The icing on the cake in terms of grotesque !!!

The plasticard already folded and cold ... Time to glue the edges ...

Mary Jane inspecting the new scabbards ... the thing is taking shape ...

Mary Jane is totally happy, now !!!
The old parts were used as forms to allow sanding and finishing ...

And the girl with his subassemblies going to primer...
White like a virgin!!!

     Well, after the primer, it's time for painting ... And with painting, historical markings. As always, I like to place my girls at specific times and places, as accurate as possible. And for a change, I like to put my girls in situations of real danger. In this case, we will place our M6 37mm GMC in the "Valley of Death" of El Guettar, in the final days of March, 1942, in Tunisia. Our dirty girl belongs to Company B of the 601st Tank Destroyer Battalion, vehicle number 2, which fought the 10th Panzer Division in these burning sands.

Shades of Olive-drab...
After Pledge, time to apply the decals ...
Thanks to Anubis for my decal spare box 

601st Tank Destroyer Battalion -Company B
vehicle number 2 - El Guettar, 1942 - Tunisia

Testing the canvas windshield cover,
made with tracing paper ...

M6 rear view...
    When I reach this stage of beginning finishing and installing accessories, things evolve fast. Camouflage, in the case of this vehicle, was applied in the field, after the vehicle had already been characterized with the unit markings. I will do as the soldiers did at that time: mask the important markings ... A great option to use as a mask are the modeling clay ....
Please, use the correct mask!!!

The Play-Doh it's great for that ...
Warning: this is a spontaneous testimony.
Play-Doh does not sponsor this channel!
Painting the WC-55's instrument panel ...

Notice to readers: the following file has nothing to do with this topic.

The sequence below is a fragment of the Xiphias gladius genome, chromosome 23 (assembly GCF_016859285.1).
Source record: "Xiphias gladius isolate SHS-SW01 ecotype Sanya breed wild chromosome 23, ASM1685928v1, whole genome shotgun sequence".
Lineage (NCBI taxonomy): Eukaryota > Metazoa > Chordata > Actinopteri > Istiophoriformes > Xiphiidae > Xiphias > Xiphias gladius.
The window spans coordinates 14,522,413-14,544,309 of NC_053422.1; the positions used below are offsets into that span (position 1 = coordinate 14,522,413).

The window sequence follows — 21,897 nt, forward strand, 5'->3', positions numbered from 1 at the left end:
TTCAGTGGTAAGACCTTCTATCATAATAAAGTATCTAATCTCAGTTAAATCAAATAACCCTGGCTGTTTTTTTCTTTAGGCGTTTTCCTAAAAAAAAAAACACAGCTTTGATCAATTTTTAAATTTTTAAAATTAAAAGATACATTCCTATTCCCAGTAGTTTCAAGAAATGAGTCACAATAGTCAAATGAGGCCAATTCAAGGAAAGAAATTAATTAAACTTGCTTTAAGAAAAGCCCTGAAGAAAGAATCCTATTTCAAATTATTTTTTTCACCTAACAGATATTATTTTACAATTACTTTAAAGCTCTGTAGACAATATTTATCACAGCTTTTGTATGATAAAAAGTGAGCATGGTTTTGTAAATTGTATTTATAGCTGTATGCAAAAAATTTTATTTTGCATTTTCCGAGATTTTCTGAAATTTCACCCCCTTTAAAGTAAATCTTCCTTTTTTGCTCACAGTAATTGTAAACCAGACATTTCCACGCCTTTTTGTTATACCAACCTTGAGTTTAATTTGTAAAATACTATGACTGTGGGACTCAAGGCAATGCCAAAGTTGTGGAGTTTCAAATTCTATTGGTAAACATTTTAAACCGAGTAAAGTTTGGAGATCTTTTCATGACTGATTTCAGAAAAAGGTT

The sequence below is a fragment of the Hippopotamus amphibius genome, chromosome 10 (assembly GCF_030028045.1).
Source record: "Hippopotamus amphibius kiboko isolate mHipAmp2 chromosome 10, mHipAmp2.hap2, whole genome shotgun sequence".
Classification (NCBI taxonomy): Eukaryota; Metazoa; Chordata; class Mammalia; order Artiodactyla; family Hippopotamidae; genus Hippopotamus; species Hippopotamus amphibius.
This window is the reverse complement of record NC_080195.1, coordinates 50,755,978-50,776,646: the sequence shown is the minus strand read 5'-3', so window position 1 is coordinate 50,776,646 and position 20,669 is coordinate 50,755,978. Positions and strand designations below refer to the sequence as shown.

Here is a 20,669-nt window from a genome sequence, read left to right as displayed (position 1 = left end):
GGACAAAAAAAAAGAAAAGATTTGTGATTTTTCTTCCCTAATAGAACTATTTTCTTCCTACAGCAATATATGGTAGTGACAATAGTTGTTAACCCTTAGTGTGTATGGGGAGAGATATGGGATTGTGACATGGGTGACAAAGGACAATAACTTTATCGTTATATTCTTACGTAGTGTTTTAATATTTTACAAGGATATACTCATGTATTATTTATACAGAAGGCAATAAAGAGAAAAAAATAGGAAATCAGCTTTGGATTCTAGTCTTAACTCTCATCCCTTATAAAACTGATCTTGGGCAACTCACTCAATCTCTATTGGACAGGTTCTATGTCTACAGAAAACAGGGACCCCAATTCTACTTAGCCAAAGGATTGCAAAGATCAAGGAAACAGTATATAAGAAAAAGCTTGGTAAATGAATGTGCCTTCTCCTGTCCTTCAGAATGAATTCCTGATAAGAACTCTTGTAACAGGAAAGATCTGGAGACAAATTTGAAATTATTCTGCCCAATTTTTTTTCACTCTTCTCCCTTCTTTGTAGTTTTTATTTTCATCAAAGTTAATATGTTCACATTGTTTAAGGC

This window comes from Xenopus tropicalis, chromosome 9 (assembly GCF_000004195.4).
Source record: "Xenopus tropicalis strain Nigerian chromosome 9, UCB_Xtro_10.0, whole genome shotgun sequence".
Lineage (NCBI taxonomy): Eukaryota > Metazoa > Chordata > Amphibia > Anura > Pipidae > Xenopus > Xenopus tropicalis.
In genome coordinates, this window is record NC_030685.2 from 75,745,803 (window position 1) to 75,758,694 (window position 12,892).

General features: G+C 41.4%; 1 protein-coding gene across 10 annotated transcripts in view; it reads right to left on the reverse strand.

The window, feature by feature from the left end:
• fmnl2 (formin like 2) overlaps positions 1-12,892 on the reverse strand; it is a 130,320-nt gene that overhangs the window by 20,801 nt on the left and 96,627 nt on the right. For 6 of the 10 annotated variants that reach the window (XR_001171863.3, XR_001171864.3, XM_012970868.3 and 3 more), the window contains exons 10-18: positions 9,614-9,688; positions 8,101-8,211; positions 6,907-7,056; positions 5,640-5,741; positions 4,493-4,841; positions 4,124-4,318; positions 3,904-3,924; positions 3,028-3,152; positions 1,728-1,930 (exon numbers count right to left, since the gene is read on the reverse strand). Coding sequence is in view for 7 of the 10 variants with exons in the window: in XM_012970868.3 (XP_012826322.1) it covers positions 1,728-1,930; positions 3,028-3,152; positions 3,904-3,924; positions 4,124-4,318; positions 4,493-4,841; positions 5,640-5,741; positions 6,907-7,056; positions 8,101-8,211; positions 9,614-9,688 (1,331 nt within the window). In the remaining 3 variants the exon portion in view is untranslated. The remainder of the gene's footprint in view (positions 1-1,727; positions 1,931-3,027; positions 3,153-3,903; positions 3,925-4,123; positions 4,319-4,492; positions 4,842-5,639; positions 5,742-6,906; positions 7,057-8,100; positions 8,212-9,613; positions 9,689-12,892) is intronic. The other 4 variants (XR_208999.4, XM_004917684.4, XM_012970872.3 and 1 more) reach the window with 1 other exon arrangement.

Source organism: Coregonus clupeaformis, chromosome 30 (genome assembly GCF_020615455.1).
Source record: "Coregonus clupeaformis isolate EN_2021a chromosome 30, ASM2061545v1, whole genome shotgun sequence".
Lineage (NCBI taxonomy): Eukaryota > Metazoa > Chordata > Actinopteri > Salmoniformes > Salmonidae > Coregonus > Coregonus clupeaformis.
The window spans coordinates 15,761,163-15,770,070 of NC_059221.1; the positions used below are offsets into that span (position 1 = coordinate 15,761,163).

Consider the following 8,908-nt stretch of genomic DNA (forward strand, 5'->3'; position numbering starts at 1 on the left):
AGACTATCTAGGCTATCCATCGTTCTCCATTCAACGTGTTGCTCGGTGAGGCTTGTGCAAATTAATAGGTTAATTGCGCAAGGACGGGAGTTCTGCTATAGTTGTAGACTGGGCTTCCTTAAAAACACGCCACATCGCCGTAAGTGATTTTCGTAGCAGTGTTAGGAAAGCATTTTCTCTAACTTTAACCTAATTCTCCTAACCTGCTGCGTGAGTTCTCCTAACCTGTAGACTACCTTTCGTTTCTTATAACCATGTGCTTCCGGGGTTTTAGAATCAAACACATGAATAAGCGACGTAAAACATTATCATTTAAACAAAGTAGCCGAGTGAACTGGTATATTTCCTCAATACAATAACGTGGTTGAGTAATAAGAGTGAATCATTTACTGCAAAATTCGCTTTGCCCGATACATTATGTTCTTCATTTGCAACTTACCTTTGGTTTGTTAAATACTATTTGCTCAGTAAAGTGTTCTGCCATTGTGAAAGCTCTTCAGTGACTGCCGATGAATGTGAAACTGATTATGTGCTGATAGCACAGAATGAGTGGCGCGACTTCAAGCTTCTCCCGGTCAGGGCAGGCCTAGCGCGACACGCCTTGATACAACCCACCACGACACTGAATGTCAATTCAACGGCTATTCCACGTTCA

It's great to see that the old hand remains steady and obeying the brain ...
Adding details and acessories...
I loved the windshield tarp!!!

Old school painting...

Tools, jerry-cans, bucket, roll-bags,
rifle scabbard, .30 ammo box...

back-packs, roll-bags, jerry-cans...

The 37mm gun in position. Notice the .30 in position, too...
Applying leather straps that keep tools, backpacks and jerry-cans in place ...

With a little care and almost zero cost it is possible to transform
an old and discredited kit into a beautiful model ...

Details in place...

The girl is still very clean ... She needs to get
a little dirty to get a little hotter !!!

Rear view

Since my girl has an additional .30, it's only fair
that she carries the tripod for that gun. Notice in the gun's shield...

Adding lenses in the headlights
    And finally our old, very old lady was ready. I loved this project, which I built for pure fun. It is very gratifying to bring these Old Ladies into the sunlight. Meet the M6 37mm GMC Dodge WC-55who fought bravely in  the "Valley of Death" of El Guettar, in the final days of March, 1942, in Tunisia. Our proud girl belonged to Company B of the 601st Tank Destroyer Battalion, with the  number 2.
M6 37mm GMC Dodge WC-55
601st Tank Destroyer Battalion -
Company B
vehicle number 2 - El Guettar, 1942 - Tunisia

M6 37mm GMC Dodge WC-55
601st Tank Destroyer Battalion -
Company B
vehicle number 2 - El Guettar, 1942 - Tunisia

M6 37mm GMC Dodge WC-55

M6 37mm GMC Dodge WC-55
left side

M6 37mm GMC Dodge WC-55
right side

M6 37mm GMC Dodge WC-55
cabin details

M6 37mm GMC Dodge WC-55
front right view

M6 37mm GMC Dodge WC-55
front left view

M6 37mm GMC Dodge WC-55
with Kojak and Rover, the dog.

The bald one is very happy with his new toy!!

Two generations of American Destroyers:
M6 37mm GMC Dodge WC-55 and
M6 37mm GMC Dodge WC-55
601st Tank Destroyer Battalion -
Company B
vehicle number 2 - El Guettar, 1942 - Tunisia

See you in the next project, soon!!!